The most common units in this breed feature a swing down panel integrated as the bottom of the shelf itself, sometimes arrested by gas shocks and usually activated by a discreet magnetic key or a hidden switch.
With a quick click, your goods can be loaded or unloaded in seconds. These are especially popular for firearms, especially long guns, since the typical placement of a concealment shelf means the rifle or shotgun will be presented at an optimal height and angle for quick retrieval.
Not for nothing, both types of concealment are available in a variety of styles to suit any taste and décor and can further be customized with appliqués, trim and stain or paint to blend in tastefully and seamlessly.
Perhaps the only drawback of these units is that, due to their popularity, there exists an increasing awareness of them in the public consciousness, including the criminal element we are trying to thwart.
Don’t delude yourself: You had better believe that criminals improve and change their tactics in response to new information just like we do. Take care that any concealment shelf or mantel you choose does not stick out from its surroundings.
Toilet Tank Container
An improved version of the “seal and sink” method from years and years back, you could create a high-quality concealment within any toilet tank that has a lift off lid.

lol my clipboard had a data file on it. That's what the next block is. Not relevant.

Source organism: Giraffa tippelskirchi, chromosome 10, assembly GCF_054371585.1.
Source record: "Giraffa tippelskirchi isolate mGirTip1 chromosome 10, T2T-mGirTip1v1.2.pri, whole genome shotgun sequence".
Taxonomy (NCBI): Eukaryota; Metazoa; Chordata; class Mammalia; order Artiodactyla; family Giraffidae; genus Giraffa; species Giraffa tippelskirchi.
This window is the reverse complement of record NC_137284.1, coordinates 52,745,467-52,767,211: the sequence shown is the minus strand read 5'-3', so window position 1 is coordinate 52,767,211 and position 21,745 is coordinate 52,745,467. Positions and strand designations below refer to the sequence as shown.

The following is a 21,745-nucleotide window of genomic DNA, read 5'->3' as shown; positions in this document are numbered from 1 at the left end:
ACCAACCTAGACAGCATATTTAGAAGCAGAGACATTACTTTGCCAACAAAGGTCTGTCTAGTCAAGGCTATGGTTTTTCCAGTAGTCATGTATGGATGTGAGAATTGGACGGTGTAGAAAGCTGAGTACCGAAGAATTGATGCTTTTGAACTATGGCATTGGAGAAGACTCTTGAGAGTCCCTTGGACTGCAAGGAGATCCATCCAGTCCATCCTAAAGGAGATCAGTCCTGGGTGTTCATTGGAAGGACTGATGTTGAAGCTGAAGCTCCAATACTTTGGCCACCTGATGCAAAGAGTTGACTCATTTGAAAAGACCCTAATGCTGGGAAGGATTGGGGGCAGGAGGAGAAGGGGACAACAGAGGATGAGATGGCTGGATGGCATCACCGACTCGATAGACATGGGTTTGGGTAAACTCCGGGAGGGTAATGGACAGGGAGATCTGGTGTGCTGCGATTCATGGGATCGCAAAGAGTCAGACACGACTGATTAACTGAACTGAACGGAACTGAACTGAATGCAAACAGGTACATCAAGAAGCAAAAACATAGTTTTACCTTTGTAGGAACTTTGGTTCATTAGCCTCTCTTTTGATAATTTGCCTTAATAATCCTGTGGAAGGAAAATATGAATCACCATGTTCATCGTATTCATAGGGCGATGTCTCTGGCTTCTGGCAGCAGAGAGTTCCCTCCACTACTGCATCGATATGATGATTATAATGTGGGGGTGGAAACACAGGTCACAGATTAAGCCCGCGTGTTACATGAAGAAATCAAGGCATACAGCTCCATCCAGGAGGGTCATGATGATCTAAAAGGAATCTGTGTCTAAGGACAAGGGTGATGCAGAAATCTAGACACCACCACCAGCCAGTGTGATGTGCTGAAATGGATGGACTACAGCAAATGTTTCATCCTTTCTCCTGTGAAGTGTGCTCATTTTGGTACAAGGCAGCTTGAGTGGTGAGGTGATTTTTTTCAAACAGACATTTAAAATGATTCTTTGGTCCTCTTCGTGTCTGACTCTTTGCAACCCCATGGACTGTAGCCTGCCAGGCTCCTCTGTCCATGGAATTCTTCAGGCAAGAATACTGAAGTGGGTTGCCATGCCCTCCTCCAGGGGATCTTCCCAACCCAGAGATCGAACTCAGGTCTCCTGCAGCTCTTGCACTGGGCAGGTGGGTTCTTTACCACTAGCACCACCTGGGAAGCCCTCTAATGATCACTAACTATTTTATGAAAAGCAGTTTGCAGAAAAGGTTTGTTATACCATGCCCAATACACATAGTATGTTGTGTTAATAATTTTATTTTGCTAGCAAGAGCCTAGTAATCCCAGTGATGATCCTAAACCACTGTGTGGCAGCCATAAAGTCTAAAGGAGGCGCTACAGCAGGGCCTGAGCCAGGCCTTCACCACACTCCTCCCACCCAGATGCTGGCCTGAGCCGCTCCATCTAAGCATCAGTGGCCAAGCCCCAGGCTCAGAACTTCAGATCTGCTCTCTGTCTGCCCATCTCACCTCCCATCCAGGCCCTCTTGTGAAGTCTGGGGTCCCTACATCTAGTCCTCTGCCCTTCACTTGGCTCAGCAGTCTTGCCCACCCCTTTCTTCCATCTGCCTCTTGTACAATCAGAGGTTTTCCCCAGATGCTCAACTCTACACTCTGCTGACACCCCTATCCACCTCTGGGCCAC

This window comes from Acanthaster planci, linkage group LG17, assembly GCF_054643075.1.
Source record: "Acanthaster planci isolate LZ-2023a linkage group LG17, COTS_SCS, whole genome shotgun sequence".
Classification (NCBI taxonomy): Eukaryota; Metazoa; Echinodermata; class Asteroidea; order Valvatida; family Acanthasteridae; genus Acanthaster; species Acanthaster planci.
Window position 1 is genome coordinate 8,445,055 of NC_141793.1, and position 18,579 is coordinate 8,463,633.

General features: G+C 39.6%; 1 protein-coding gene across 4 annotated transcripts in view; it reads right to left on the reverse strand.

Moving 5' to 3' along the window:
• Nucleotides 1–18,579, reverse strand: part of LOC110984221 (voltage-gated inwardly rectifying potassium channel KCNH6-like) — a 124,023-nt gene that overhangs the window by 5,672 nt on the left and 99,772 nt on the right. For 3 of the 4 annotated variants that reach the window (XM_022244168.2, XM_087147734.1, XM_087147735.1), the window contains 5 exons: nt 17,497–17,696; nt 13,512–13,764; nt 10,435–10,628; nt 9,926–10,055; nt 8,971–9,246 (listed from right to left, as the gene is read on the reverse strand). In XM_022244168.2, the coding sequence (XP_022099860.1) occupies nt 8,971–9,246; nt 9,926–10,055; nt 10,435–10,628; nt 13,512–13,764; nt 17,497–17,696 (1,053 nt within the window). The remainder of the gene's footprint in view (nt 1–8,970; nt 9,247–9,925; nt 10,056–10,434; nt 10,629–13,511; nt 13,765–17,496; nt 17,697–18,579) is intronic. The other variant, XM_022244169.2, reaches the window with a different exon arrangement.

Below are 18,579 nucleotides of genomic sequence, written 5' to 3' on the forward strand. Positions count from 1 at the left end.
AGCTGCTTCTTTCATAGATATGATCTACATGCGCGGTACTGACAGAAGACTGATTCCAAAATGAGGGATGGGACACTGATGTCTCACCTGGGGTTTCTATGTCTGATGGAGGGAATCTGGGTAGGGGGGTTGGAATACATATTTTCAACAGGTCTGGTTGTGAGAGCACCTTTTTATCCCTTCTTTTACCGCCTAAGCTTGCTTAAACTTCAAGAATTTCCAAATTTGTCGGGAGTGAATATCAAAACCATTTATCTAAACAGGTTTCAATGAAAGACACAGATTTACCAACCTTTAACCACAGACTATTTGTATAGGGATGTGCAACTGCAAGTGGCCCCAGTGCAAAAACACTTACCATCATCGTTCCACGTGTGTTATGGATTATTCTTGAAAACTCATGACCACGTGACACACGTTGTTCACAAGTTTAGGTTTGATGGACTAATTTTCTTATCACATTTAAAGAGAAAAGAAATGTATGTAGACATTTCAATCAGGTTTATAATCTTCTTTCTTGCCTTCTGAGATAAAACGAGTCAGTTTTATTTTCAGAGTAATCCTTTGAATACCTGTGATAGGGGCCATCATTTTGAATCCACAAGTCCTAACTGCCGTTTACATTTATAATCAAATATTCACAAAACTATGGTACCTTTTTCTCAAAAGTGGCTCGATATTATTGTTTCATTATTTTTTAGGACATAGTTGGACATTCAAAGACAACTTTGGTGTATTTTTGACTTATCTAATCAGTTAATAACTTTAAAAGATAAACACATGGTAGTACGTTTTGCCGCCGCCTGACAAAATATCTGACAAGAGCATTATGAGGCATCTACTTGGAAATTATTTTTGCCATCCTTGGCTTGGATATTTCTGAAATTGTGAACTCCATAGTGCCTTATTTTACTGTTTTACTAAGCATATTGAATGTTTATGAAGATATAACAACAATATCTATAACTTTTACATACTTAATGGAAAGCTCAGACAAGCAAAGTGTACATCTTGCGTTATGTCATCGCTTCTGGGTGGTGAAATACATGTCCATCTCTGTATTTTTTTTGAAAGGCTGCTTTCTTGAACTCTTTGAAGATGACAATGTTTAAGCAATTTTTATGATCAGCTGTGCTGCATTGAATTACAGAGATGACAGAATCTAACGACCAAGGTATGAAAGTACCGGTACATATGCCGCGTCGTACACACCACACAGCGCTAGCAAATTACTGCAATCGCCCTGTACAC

Compared to the well-won method of double-bagging, taping and submerging your valuables in the tank itself, this method relies on a waterproof container, submersible adhesive and a little ingenuity.
Start by coming up with a suitable container, one big enough to fit your items you plan on hiding and also completely waterproof. That part is really important! Next, find your adhesive.
There are many varieties of permanent and semi-permanent epoxy available from your local hardware store and big-box retailer. If you ever plan on removing this concealment, be sure to use semi-permanent!
Double check that your container will fit the underside of the tank lid, within the confines of the tank itself and your items. Now simply follow the use and mounting instruction of your adhesive and affix the container to the tank lid, making sure that your opening mechanism allows you to access the items inside. After the prescribed amount of curing time you are ready to go!
This is an excellent concealment location and one that is almost never found since people go out of their way to avoid interacting with toilets more than they have to.
A can safe is another oldie but goodie and one that continues to get plenty of use today since it is so adaptable. Can safes come in all kinds of varieties, from appears-real shaving cream cans to simple unused Pringles tubes.
You can even make can safes from cans of veggies, soda or beer. The key consideration is placement.
You can purchase off-the-shelf varieties of all of the above, usually featuring a sealed and hidden false bottom or something similarly tricky.
The classic can of Barbasol or Gillette shaving cream is well known and widely available, and though both are somewhat expected there is hardly a bathroom in American within a man’s home that is without either.